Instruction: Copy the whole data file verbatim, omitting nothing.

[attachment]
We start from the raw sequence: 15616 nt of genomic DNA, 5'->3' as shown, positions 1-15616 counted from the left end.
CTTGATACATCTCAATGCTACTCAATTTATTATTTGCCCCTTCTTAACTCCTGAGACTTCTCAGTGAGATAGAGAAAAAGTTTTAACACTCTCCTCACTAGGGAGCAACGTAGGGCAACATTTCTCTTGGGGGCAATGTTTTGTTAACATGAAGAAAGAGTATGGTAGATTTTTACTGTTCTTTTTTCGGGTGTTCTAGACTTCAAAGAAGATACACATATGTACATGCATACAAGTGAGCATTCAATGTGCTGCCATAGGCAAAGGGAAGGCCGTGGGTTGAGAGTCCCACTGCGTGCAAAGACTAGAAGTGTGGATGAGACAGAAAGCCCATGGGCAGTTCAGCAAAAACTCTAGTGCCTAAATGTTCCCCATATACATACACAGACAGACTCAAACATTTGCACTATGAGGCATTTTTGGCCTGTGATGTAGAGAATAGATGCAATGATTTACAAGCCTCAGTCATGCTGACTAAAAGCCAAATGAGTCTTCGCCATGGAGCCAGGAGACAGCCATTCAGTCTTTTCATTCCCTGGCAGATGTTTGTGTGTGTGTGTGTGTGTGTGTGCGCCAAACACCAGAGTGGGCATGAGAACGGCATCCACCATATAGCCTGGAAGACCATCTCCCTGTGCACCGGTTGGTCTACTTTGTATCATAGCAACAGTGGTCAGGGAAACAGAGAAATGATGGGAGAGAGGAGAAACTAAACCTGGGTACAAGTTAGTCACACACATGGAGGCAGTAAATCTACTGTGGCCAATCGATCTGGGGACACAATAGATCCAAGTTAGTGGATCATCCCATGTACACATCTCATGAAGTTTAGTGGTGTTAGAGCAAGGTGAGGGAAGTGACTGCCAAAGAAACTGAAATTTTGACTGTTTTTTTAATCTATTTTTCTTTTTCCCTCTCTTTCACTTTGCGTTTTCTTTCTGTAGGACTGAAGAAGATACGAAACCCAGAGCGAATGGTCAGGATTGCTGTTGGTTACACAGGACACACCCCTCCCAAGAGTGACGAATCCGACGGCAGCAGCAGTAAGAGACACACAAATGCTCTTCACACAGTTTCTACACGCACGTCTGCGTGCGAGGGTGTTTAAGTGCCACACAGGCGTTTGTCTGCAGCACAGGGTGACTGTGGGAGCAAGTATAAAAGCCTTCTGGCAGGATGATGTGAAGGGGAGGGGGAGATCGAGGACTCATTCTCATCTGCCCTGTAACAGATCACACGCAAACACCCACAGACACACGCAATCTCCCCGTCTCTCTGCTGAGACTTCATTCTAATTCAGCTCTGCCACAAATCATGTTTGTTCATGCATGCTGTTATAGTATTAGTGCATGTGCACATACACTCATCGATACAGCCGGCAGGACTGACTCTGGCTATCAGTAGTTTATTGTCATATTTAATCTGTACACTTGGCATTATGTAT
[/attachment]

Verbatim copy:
We start from the raw sequence: 15616 nt of genomic DNA, 5'->3' as shown, positions 1-15616 counted from the left end.
CTTGATACATCTCAATGCTACTCAATTTATTATTTGCCCCTTCTTAACTCCTGAGACTTCTCAGTGAGATAGAGAAAAAGTTTTAACACTCTCCTCACTAGGGAGCAACGTAGGGCAACATTTCTCTTGGGGGCAATGTTTTGTTAACATGAAGAAAGAGTATGGTAGATTTTTACTGTTCTTTTTTCGGGTGTTCTAGACTTCAAAGAAGATACACATATGTACATGCATACAAGTGAGCATTCAATGTGCTGCCATAGGCAAAGGGAAGGCCGTGGGTTGAGAGTCCCACTGCGTGCAAAGACTAGAAGTGTGGATGAGACAGAAAGCCCATGGGCAGTTCAGCAAAAACTCTAGTGCCTAAATGTTCCCCATATACATACACAGACAGACTCAAACATTTGCACTATGAGGCATTTTTGGCCTGTGATGTAGAGAATAGATGCAATGATTTACAAGCCTCAGTCATGCTGACTAAAAGCCAAATGAGTCTTCGCCATGGAGCCAGGAGACAGCCATTCAGTCTTTTCATTCCCTGGCAGATGTTTGTGTGTGTGTGTGTGTGTGTGTGCGCCAAACACCAGAGTGGGCATGAGAACGGCATCCACCATATAGCCTGGAAGACCATCTCCCTGTGCACCGGTTGGTCTACTTTGTATCATAGCAACAGTGGTCAGGGAAACAGAGAAATGATGGGAGAGAGGAGAAACTAAACCTGGGTACAAGTTAGTCACACACATGGAGGCAGTAAATCTACTGTGGCCAATCGATCTGGGGACACAATAGATCCAAGTTAGTGGATCATCCCATGTACACATCTCATGAAGTTTAGTGGTGTTAGAGCAAGGTGAGGGAAGTGACTGCCAAAGAAACTGAAATTTTGACTGTTTTTTTAATCTATTTTTCTTTTTCCCTCTCTTTCACTTTGCGTTTTCTTTCTGTAGGACTGAAGAAGATACGAAACCCAGAGCGAATGGTCAGGATTGCTGTTGGTTACACAGGACACACCCCTCCCAAGAGTGACGAATCCGACGGCAGCAGCAGTAAGAGACACACAAATGCTCTTCACACAGTTTCTACACGCACGTCTGCGTGCGAGGGTGTTTAAGTGCCACACAGGCGTTTGTCTGCAGCACAGGGTGACTGTGGGAGCAAGTATAAAAGCCTTCTGGCAGGATGATGTGAAGGGGAGGGGGAGATCGAGGACTCATTCTCATCTGCCCTGTAACAGATCACACGCAAACACCCACAGACACACGCAATCTCCCCGTCTCTCTGCTGAGACTTCATTCTAATTCAGCTCTGCCACAAATCATGTTTGTTCATGCATGCTGTTATAGTATTAGTGCATGTGCACATACACTCATCGATACAGCCGGCAGGACTGACTCTGGCTATCAGTAGTTTATTGTCATATTTAATCTGTACACTTGGCATTATGTAT